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Municipality of Aringay
Aringay town center along the National Highway
Aringay town center along the National Highway
Flag of Aringay
Official seal of Aringay
Map of La Union with Aringay highlighted
Map of La Union with Aringay highlighted
Aringay is located in Philippines
Location within the Philippines
Coordinates: 16°23′54″N 120°21′20″E / 16.398208°N 120.355481°E / 16.398208; 120.355481Coordinates: 16°23′54″N 120°21′20″E / 16.398208°N 120.355481°E / 16.398208; 120.355481
Country Philippines
RegionIlocos Region (Region I)
ProvinceLa Union
District2nd District
Barangays24 (see Barangays)
 • TypeSangguniang Bayan
 • MayorEric O. Sibuma
 • Vice MayorBenjamin O. Sibuma
 • CongressmanSandra Y. Eriguel
 • Electorate30,606 voters (2019)
 • Total84.54 km2 (32.64 sq mi)
 (2015 census)[3]
 • Total47,458
 • Density560/km2 (1,500/sq mi)
 • Income class2nd municipal income class
 • Poverty incidence8.59% (2015)[4]
 • Revenue (₱)Increase PHP 241,735,653.59 million (87%) (2018)
 • Assets (₱)Increase PHP 397,480,131.29 million (40.7%) (2018)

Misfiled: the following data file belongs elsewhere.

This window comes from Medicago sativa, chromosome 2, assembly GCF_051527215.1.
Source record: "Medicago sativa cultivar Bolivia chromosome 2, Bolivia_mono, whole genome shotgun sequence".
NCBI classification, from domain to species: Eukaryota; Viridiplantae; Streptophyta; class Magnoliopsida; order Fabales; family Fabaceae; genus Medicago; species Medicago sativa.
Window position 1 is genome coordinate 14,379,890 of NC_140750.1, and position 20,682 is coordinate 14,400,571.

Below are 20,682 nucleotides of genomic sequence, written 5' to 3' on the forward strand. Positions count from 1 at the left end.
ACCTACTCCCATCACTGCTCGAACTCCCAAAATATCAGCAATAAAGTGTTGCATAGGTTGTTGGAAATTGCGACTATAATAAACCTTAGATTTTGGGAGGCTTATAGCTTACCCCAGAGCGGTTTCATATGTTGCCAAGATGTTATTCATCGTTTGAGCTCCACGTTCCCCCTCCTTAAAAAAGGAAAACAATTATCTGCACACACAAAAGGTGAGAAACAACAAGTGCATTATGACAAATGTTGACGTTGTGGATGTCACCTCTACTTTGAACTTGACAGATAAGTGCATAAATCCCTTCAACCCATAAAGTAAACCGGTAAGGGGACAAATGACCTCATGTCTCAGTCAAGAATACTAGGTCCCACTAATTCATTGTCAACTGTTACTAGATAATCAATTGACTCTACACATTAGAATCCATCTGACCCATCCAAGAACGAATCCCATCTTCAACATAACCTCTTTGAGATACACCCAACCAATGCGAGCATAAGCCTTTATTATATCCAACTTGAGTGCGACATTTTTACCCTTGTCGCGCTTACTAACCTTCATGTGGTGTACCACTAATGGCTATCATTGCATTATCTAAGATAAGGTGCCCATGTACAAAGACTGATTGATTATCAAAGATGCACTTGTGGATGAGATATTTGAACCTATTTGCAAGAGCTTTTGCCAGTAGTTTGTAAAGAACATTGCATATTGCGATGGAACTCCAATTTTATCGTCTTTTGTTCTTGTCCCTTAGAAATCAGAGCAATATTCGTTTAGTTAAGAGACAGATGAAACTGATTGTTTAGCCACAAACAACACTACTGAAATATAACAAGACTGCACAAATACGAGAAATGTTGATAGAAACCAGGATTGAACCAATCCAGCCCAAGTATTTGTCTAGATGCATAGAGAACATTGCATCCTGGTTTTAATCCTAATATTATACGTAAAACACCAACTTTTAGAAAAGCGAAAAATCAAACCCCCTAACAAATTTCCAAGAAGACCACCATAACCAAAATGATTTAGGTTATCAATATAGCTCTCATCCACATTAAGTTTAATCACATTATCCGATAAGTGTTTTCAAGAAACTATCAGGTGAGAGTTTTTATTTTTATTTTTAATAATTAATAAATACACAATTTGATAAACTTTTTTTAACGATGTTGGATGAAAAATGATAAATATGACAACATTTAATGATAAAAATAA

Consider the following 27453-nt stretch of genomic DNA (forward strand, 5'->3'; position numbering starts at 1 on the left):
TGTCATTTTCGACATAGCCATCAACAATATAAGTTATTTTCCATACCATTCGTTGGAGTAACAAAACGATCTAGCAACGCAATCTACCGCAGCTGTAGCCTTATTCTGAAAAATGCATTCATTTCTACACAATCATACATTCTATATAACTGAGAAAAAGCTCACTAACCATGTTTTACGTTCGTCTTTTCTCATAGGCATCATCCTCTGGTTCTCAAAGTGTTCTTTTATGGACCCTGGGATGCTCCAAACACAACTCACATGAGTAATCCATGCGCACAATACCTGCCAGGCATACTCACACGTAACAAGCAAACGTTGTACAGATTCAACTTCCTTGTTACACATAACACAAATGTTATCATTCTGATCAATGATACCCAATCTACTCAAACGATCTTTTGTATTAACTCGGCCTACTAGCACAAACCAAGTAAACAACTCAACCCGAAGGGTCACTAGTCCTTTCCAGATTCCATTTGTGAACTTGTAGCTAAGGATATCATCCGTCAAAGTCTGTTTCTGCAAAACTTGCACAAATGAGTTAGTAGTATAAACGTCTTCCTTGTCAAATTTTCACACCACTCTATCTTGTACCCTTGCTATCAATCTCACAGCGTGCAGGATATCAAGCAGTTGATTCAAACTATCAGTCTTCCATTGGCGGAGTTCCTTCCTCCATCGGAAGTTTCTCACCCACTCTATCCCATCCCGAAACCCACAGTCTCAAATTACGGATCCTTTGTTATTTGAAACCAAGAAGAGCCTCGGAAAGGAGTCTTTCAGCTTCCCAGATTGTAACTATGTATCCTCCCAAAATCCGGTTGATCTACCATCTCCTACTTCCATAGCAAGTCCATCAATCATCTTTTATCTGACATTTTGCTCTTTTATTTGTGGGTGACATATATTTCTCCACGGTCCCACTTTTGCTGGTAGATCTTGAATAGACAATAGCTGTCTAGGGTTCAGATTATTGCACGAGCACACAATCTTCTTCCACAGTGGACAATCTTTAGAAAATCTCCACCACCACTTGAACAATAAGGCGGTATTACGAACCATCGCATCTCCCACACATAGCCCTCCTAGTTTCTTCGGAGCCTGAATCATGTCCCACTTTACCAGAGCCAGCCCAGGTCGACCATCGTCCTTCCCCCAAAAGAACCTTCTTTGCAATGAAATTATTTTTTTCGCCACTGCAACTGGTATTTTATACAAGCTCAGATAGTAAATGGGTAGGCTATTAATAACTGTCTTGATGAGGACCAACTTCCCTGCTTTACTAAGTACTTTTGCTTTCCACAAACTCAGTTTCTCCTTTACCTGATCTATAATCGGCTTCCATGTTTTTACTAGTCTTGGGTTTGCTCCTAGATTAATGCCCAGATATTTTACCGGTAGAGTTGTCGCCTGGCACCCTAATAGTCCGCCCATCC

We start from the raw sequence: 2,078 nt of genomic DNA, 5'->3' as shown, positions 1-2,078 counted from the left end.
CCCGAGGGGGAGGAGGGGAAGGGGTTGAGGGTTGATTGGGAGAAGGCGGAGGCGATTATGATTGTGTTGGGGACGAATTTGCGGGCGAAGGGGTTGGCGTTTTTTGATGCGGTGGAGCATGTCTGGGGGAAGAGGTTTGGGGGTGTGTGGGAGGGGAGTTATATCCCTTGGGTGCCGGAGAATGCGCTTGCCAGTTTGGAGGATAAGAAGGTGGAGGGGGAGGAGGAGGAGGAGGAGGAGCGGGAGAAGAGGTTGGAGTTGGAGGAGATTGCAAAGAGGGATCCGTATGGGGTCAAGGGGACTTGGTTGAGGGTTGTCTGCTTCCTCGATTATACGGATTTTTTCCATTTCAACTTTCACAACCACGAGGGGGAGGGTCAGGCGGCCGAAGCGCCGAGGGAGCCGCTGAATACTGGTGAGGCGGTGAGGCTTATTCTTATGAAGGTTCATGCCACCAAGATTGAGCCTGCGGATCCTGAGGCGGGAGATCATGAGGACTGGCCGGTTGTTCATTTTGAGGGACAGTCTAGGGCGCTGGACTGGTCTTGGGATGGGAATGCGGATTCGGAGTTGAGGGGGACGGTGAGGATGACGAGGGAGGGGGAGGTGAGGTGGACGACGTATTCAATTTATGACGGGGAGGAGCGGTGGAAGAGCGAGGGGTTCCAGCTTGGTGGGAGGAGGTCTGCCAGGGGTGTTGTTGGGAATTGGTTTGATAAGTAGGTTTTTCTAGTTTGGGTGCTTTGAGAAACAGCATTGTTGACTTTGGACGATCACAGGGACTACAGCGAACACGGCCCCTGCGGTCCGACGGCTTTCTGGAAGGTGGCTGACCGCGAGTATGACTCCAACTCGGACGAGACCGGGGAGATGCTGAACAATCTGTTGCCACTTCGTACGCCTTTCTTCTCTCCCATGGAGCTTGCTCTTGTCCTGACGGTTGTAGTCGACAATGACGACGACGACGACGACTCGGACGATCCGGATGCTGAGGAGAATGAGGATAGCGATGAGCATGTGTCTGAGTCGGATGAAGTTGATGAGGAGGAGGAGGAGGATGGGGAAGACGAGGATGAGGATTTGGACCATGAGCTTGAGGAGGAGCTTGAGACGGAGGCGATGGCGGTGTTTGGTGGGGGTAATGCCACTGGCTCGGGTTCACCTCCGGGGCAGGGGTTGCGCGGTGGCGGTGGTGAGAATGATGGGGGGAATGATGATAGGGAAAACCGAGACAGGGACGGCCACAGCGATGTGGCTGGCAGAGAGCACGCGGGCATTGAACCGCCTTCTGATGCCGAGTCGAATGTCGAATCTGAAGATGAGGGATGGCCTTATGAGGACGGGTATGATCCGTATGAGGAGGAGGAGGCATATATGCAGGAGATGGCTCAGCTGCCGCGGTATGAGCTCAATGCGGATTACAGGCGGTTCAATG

• Expenditure (₱)Increase PHP 135,407,903.62 million (18.7%) (2018)
Time zoneUTC+8 (PST)
ZIP code
IDD:area code+63 (0)72
Climate typetropical monsoon climate
Native languagesIlocano

Aringay (Ilocano: Ili ti Aringay) is a second class municipality in the province of La Union, Philippines. According to the 2015 census, it has a population of 47,458 people.[3]

Aringay is located about 239 kilometres (149 mi) north of Manila and 31 kilometres (19 mi) south of San Fernando, the regional and provincial capital.

The town experiences the prevailing monsoon climate of Northern Luzon, characterized by a dry season from November to April and a wet season from May to October. Its economy is based primarily on agriculture, producing rice, tobacco and fruit crops as economic staples. A nascent tourism industry is centered on its beach resorts. Its ethnic population is predominantly Ilocano and Christian (Roman Catholic).


The 24 barangays of the Municipality of Aringay[5]
Rank Barangay Population Rank Barangay Population